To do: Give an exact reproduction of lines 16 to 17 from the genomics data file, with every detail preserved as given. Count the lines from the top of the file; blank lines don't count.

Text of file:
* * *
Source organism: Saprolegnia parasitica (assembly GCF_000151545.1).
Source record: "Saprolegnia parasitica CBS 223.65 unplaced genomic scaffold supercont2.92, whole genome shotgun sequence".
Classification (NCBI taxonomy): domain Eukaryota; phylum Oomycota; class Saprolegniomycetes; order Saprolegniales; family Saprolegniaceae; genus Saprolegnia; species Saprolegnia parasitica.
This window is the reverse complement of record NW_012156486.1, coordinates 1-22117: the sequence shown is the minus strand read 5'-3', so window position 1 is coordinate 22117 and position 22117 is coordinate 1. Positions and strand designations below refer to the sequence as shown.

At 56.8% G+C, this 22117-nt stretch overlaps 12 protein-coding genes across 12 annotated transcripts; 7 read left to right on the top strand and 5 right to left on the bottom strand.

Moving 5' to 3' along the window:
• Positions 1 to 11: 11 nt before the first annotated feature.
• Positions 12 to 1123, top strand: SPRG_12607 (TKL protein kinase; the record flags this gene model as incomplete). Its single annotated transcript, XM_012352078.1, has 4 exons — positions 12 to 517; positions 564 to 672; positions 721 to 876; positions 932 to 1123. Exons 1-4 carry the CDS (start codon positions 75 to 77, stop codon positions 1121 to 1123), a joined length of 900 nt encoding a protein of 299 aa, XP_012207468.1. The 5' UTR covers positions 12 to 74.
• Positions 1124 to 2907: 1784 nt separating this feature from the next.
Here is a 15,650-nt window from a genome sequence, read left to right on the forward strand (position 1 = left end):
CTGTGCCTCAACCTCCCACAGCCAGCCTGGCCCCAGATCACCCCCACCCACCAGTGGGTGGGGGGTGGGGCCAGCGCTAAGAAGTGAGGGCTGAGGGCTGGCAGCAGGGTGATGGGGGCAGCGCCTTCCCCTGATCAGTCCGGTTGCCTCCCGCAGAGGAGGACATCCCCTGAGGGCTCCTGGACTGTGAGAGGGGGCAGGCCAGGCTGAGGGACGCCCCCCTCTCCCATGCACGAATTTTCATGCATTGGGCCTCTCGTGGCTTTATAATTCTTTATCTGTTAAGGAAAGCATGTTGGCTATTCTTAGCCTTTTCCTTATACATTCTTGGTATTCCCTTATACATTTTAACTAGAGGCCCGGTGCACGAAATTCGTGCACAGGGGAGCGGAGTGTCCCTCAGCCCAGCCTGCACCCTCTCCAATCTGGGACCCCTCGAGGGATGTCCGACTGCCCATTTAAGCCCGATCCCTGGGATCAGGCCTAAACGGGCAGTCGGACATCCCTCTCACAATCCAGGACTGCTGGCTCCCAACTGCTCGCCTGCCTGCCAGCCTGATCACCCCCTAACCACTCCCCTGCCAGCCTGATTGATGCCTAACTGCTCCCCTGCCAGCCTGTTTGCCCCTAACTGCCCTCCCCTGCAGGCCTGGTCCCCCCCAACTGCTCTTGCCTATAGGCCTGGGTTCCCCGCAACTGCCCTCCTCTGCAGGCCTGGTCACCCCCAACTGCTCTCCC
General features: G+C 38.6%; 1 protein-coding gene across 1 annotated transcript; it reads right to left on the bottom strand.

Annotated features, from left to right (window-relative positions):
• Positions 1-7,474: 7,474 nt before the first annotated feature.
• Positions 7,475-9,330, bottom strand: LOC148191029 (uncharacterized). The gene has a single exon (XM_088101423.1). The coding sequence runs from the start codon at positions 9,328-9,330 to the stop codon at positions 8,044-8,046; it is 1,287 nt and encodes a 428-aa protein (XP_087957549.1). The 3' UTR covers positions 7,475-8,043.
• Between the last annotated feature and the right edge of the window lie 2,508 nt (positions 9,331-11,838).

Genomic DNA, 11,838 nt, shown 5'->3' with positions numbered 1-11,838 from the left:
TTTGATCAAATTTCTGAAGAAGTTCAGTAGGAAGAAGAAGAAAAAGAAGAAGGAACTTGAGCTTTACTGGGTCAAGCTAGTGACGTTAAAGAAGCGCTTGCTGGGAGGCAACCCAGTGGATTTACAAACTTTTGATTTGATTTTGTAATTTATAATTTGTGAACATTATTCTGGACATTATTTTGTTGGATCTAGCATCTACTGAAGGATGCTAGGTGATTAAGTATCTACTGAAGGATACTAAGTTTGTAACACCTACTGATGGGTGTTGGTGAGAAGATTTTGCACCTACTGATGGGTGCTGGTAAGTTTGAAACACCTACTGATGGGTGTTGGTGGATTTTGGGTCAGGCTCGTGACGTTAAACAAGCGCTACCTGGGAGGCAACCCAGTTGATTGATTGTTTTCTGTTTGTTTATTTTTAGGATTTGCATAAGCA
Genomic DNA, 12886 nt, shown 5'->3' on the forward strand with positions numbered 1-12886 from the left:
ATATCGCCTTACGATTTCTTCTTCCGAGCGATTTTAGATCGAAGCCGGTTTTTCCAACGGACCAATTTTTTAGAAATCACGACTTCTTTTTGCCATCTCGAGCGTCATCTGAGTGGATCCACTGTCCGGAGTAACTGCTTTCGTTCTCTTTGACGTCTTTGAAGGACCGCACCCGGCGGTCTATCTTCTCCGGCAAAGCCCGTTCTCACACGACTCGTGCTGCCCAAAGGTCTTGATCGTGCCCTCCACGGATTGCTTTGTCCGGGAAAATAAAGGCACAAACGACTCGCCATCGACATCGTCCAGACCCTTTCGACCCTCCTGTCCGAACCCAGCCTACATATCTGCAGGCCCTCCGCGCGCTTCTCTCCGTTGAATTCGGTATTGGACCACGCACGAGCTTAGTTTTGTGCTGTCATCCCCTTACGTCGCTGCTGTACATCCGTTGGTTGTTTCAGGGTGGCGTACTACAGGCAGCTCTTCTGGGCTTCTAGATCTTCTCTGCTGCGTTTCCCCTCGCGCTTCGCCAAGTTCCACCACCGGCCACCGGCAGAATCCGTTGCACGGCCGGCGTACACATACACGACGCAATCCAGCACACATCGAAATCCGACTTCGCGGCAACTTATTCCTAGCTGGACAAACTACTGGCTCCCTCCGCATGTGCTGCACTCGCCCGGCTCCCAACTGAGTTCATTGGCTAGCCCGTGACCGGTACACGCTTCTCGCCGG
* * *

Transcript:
• Between the last annotated feature and the right edge of the window lie 2,508 nt (positions 9,331-11,838).

Genomic DNA, 11,838 nt, shown 5'->3' with positions numbered 1-11,838 from the left: